New York City Events
In addition to its many cultural and historic landmarks that make up a full list of fun places to go, this destination hosts a number of outstanding festivals and events that may coincide with your trip.
Most ethnic groups in New York City observe at least some of their native holidays with parades, festivals or celebrations, providing many things to do and see. When dates vary, only the month in which the event occurs is given.
Everyone loves a parade, and the city has one for just about every occasion. One not to miss is the New York City St. Patrick's Day Parade . Spectators adorned with green face paint, hair, hats and flashy costumes line up to watch soldiers, politicians, bagpipers and high school bands march to a rousing beat during this glorious display of Irish pageantry. Other parades paying homage to the Big Apple’s melting pot of culture include Greek Independence Day in March or April; Norwegian Constitution Day in May; Celebrate Israel and Puerto Rican Day in June; German-American Steuben , African American Day and West Indian-American Day in September; and Pulaski Day and Desfile de la Hispanidad: Columbus Day in October. And everyone enjoys one of the most renowned, Macy's Thanksgiving Day Parade , during which bands, clowns, celebrity-laden floats, the Rockettes and Santa himself keep pace with the huge balloons—representing everyone's favorite comic book and cartoon characters—as they float along a route starting at Central Park West and 78th Street and finishing at 7th Avenue.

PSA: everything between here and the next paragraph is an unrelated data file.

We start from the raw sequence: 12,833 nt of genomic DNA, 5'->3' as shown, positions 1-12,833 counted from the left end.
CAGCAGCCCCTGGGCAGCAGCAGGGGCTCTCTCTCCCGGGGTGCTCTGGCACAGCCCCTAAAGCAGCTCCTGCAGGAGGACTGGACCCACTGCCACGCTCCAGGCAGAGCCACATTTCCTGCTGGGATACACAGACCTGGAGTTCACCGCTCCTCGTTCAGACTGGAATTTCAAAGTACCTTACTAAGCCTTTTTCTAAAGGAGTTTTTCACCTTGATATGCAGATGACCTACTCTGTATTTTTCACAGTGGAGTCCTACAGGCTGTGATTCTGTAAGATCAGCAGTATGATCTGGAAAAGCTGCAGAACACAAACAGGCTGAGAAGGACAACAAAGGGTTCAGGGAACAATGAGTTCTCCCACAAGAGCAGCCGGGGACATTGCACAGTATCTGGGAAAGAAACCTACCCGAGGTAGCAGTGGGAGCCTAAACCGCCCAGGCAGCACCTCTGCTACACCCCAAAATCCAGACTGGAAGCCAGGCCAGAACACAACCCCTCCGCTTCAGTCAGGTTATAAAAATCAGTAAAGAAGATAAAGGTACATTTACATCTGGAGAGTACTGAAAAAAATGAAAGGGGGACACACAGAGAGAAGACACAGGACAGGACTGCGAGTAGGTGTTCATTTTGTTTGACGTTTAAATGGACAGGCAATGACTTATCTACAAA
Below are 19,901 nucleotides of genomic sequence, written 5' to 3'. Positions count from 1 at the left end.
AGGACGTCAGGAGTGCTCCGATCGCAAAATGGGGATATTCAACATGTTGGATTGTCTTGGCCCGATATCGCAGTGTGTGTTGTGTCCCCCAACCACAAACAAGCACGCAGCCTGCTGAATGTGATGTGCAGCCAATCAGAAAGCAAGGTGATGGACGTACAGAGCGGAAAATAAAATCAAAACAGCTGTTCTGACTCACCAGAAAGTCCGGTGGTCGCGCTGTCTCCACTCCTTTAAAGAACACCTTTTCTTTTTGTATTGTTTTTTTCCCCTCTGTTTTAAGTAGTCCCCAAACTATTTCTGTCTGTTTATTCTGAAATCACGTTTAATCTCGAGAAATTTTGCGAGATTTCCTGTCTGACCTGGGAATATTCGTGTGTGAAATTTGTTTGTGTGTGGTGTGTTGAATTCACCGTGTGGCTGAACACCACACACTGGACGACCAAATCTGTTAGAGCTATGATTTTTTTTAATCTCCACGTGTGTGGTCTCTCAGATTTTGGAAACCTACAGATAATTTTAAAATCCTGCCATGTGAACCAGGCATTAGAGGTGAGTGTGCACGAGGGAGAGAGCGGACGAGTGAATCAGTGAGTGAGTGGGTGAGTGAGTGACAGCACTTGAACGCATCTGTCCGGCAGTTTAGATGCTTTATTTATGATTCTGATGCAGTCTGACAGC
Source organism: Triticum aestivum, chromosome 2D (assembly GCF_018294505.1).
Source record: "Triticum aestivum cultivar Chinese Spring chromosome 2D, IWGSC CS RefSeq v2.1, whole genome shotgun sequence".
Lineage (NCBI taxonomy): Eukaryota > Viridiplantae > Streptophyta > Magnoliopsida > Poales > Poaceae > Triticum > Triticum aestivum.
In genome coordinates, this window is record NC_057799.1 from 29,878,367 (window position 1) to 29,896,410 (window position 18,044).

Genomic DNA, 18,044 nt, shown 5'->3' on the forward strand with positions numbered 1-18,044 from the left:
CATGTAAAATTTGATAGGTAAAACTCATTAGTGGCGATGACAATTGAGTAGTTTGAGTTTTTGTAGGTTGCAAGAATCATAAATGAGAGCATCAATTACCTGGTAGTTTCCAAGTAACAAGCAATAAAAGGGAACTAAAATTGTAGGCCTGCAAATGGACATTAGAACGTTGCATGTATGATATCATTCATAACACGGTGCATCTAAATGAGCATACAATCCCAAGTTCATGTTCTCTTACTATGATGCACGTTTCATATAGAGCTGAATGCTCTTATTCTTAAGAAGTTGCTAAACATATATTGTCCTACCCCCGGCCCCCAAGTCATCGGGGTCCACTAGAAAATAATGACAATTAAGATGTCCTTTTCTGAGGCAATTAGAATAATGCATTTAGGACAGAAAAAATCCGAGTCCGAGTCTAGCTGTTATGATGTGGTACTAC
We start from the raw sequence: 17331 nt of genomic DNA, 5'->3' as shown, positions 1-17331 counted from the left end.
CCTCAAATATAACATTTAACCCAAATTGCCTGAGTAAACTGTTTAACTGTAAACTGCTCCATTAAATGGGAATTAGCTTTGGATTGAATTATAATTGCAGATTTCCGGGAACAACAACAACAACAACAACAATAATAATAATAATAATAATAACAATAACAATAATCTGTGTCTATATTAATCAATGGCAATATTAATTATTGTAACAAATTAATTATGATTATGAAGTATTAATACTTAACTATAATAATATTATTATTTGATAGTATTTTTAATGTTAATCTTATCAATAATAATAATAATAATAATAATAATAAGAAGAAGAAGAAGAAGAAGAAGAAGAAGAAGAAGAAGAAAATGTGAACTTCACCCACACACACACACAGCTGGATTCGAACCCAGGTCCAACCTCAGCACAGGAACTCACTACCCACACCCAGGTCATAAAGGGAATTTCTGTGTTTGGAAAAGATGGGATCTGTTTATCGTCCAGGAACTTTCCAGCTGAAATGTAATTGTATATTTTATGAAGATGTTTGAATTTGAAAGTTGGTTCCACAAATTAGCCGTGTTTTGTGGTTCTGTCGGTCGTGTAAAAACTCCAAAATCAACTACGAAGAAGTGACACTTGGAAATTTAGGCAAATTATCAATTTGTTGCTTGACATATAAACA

When not parading, New Yorkers attend festivals. One of the most fun is the Feast of San Gennaro Festival , an 11-day celebration in mid-September honoring the patron saint of Naples. More than 3 million people venture to Little Italy to witness an amusing assortment of street entertainment and sample mouth-watering Italian specialties. Some other festivals are the Ukrainian Festival and Ninth Avenue International Food Festival in May; Feast of Saint Anthony in June; The Public Theater's Shakespeare in the Park , held June through August; and Macy's 4th of July Fireworks .
flickr / CC BY /Xuan Che
The Big Apple also hosts a variety of unique celebrations that provide you with plenty of fun things to do with friends and family, such as Chinese New Year . Due to the lunar calendar, this occasion doesn't fall on the same dates every year, though it always occurs in late January or early February. Asian Americans sing traditional melodies, firecracker ceremonies ward off evil spirits, and dragon, unicorn and lion dance troupes sashay through Chinatown. Other notable events on the roster are Museum Mile Festival , where participants can walk the mile-long route to visit nine of the city's finest cultural institutions and enjoy entertainment offerings along the way, and the New York Book Festival , both in June; and Harlem Week and Lincoln Center Out-of-Doors in late July and August.